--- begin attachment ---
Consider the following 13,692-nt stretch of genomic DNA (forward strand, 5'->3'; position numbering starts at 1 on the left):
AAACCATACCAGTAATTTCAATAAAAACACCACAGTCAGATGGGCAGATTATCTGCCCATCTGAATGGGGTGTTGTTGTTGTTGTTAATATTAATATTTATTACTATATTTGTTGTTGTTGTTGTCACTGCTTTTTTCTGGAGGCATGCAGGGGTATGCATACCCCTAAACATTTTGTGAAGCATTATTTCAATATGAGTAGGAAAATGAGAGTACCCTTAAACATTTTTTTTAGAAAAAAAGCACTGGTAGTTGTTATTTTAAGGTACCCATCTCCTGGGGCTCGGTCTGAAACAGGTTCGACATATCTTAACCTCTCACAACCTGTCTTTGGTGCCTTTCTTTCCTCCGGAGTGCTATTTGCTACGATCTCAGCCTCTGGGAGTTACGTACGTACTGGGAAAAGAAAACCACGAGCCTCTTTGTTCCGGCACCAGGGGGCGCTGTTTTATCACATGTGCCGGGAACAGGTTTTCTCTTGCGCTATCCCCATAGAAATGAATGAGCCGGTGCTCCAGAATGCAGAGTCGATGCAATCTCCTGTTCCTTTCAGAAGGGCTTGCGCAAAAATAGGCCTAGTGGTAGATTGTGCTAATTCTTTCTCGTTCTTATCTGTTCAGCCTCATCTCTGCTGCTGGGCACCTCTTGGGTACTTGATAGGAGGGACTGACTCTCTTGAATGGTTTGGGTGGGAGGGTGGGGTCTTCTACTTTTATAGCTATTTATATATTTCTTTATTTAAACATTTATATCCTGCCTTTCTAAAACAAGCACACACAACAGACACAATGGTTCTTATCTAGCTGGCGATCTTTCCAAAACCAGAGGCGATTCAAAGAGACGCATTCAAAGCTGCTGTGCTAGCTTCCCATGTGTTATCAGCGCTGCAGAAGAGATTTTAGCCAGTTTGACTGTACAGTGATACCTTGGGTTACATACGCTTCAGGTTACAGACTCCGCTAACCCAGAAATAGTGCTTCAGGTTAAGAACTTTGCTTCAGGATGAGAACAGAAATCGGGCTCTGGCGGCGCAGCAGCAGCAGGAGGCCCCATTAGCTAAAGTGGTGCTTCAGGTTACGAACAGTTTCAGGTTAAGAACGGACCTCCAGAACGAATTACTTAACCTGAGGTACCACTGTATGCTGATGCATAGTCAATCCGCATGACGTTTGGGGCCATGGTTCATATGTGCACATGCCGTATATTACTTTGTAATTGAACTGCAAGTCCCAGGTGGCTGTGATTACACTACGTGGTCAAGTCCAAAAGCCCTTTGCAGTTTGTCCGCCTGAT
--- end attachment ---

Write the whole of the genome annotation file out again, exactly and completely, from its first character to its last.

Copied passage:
Consider the following 13,692-nt stretch of genomic DNA (forward strand, 5'->3'; position numbering starts at 1 on the left):
AAACCATACCAGTAATTTCAATAAAAACACCACAGTCAGATGGGCAGATTATCTGCCCATCTGAATGGGGTGTTGTTGTTGTTGTTAATATTAATATTTATTACTATATTTGTTGTTGTTGTTGTCACTGCTTTTTTCTGGAGGCATGCAGGGGTATGCATACCCCTAAACATTTTGTGAAGCATTATTTCAATATGAGTAGGAAAATGAGAGTACCCTTAAACATTTTTTTTAGAAAAAAAGCACTGGTAGTTGTTATTTTAAGGTACCCATCTCCTGGGGCTCGGTCTGAAACAGGTTCGACATATCTTAACCTCTCACAACCTGTCTTTGGTGCCTTTCTTTCCTCCGGAGTGCTATTTGCTACGATCTCAGCCTCTGGGAGTTACGTACGTACTGGGAAAAGAAAACCACGAGCCTCTTTGTTCCGGCACCAGGGGGCGCTGTTTTATCACATGTGCCGGGAACAGGTTTTCTCTTGCGCTATCCCCATAGAAATGAATGAGCCGGTGCTCCAGAATGCAGAGTCGATGCAATCTCCTGTTCCTTTCAGAAGGGCTTGCGCAAAAATAGGCCTAGTGGTAGATTGTGCTAATTCTTTCTCGTTCTTATCTGTTCAGCCTCATCTCTGCTGCTGGGCACCTCTTGGGTACTTGATAGGAGGGACTGACTCTCTTGAATGGTTTGGGTGGGAGGGTGGGGTCTTCTACTTTTATAGCTATTTATATATTTCTTTATTTAAACATTTATATCCTGCCTTTCTAAAACAAGCACACACAACAGACACAATGGTTCTTATCTAGCTGGCGATCTTTCCAAAACCAGAGGCGATTCAAAGAGACGCATTCAAAGCTGCTGTGCTAGCTTCCCATGTGTTATCAGCGCTGCAGAAGAGATTTTAGCCAGTTTGACTGTACAGTGATACCTTGGGTTACATACGCTTCAGGTTACAGACTCCGCTAACCCAGAAATAGTGCTTCAGGTTAAGAACTTTGCTTCAGGATGAGAACAGAAATCGGGCTCTGGCGGCGCAGCAGCAGCAGGAGGCCCCATTAGCTAAAGTGGTGCTTCAGGTTACGAACAGTTTCAGGTTAAGAACGGACCTCCAGAACGAATTACTTAACCTGAGGTACCACTGTATGCTGATGCATAGTCAATCCGCATGACGTTTGGGGCCATGGTTCATATGTGCACATGCCGTATATTACTTTGTAATTGAACTGCAAGTCCCAGGTGGCTGTGATTACACTACGTGGTCAAGTCCAAAAGCCCTTTGCAGTTTGTCCGCCTGAT